Measuring Newborns’ Weight Loss With Electronic Health Records to Give Babies a Healthy Start

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A study at UCSF is using electronic health records to guide weight loss management for newborns and to help make decisions about whether supplemental feeding or other interventions might be warranted. Photo by Alain McLaughlinWeight loss is normal for healthy newborns in the first few days, especially for those exclusively breastfed, until mothers begin to produce copious amounts of milk about two to five days after giving birth. While this dip in weight is normal, it can be stressful for parents and family members and can also have health consequences, because weight loss that is more pronounced than normal can lead to hyperbilirubinemia and dehydration.

Taken together, these problems are frequent barriers to a healthy first month of life and cause the majority of neonatal readmissions.

A new study at UC San Francisco called Healthy Start is using the electronic health record (EHR) to guide management of newborn weight loss from the very first day after birth to prevent health problems for infants.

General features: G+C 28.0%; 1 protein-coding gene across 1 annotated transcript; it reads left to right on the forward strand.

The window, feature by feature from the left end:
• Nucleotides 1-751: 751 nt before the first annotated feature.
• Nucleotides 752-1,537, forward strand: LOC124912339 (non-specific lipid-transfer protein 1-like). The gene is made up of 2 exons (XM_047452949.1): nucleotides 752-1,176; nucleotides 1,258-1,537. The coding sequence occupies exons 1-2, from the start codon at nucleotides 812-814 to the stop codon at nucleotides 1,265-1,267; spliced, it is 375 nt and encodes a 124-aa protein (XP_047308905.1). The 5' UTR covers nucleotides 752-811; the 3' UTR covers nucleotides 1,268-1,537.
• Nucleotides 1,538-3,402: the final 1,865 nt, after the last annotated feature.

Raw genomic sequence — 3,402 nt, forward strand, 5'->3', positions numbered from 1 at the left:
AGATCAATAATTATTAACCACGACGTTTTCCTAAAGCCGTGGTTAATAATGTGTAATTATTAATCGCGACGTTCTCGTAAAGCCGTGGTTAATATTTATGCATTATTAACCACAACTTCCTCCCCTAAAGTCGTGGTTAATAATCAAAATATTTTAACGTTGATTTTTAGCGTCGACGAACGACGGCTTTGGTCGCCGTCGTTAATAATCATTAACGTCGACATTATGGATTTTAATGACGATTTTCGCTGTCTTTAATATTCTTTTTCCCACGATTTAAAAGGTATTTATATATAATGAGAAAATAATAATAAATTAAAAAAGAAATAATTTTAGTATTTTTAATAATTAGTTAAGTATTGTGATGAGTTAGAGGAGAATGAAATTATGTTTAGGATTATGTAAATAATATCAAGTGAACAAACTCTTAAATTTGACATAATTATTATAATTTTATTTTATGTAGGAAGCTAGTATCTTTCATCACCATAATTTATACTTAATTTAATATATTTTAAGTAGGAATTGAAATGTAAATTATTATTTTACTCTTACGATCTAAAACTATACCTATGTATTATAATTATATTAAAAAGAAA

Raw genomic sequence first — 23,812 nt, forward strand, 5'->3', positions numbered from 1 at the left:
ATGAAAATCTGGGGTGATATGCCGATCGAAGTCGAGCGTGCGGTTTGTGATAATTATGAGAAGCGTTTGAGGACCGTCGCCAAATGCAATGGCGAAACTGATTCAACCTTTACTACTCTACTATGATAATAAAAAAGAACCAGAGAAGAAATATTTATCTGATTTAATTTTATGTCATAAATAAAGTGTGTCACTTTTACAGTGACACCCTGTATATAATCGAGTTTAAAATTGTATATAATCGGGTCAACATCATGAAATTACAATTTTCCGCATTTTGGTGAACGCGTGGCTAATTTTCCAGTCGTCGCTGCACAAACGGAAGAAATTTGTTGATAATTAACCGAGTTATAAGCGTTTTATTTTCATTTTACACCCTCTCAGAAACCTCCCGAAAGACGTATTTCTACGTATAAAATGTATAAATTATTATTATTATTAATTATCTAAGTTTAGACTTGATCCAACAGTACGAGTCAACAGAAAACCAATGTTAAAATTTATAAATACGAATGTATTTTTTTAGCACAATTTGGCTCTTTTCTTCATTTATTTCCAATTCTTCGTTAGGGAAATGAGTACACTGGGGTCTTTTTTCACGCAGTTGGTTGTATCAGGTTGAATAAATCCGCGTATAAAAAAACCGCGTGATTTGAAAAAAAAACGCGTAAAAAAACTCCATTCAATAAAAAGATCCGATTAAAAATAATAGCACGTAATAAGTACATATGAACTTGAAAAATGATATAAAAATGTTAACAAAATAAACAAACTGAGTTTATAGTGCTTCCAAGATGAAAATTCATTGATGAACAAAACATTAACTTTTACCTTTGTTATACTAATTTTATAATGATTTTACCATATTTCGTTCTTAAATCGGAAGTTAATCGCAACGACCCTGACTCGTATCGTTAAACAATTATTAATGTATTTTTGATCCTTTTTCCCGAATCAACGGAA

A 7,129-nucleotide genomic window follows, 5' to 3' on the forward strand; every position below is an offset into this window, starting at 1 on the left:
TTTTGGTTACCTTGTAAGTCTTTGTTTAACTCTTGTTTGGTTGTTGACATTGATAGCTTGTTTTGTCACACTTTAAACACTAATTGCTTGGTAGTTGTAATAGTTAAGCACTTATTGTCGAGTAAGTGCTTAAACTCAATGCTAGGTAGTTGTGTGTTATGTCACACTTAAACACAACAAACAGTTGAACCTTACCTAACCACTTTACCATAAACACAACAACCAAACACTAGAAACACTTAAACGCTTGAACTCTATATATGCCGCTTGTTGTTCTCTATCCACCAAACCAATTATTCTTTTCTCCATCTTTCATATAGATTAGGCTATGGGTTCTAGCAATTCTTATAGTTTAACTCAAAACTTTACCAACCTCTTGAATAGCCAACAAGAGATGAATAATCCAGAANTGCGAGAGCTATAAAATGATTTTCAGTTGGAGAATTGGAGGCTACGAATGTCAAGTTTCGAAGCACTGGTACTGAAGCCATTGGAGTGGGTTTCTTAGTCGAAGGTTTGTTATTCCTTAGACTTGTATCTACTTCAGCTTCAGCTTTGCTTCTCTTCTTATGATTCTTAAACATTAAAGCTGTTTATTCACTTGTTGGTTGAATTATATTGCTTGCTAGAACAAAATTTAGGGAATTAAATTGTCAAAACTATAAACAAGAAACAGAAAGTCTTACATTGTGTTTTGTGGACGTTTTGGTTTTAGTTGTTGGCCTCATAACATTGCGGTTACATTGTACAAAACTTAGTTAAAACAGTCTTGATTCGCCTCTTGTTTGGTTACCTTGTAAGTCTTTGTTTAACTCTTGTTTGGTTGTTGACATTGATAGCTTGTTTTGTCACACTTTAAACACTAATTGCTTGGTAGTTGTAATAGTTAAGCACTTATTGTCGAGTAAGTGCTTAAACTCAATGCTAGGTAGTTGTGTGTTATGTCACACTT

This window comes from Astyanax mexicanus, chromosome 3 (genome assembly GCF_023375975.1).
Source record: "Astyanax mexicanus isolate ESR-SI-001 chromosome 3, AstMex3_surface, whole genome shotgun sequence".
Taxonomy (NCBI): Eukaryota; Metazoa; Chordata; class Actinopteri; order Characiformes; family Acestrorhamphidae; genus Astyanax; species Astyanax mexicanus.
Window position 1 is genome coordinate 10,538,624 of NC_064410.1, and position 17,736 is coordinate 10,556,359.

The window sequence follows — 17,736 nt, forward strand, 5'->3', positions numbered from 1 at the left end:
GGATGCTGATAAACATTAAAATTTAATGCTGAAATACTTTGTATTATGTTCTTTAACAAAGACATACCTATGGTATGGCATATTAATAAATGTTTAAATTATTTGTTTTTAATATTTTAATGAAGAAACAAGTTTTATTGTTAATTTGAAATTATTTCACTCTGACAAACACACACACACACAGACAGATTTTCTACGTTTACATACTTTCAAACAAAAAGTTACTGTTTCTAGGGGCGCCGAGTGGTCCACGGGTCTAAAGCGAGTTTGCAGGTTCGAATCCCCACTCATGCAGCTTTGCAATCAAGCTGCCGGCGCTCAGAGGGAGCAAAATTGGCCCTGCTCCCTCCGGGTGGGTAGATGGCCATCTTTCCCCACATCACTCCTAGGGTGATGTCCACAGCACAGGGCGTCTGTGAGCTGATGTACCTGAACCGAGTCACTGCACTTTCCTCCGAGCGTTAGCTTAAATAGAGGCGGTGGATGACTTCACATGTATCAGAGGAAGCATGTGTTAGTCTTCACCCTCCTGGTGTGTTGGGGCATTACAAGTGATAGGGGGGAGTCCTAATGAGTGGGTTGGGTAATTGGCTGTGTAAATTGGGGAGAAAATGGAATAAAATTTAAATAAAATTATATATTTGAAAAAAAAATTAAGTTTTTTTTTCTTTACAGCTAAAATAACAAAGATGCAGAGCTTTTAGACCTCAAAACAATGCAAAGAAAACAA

The Healthy Start study aims to deliver decision support to health care providers caring for newborns that helps them reassure parents about normal newborn weight loss patterns, and decide whether their weight loss is more than expected.

“We hope the study will improve decision-making about whether supplemental feeding or other interventions might be warranted,” said Valerie Flaherman, MD, MPH, an associate professor of Pediatrics at UCSF and the lead author of the study.

A Better Way to Access Information

The Newborn Weight Tool (NEWT) is a web-based application that provides clinicians with hour-by-hour newborn weight loss nomograms to assist in early identification of those on a trajectory for adverse outcomes.

NEWT was developed by Ian Paul, MD, M.Sc. at Penn State Hershey Children’s Hospital; Flaherman, lead investigator of Healthy Start; and Michael Kuzniewicz, MD, MPH, a neonatologist at UCSF Benioff Children’s Hospital San Francisco.

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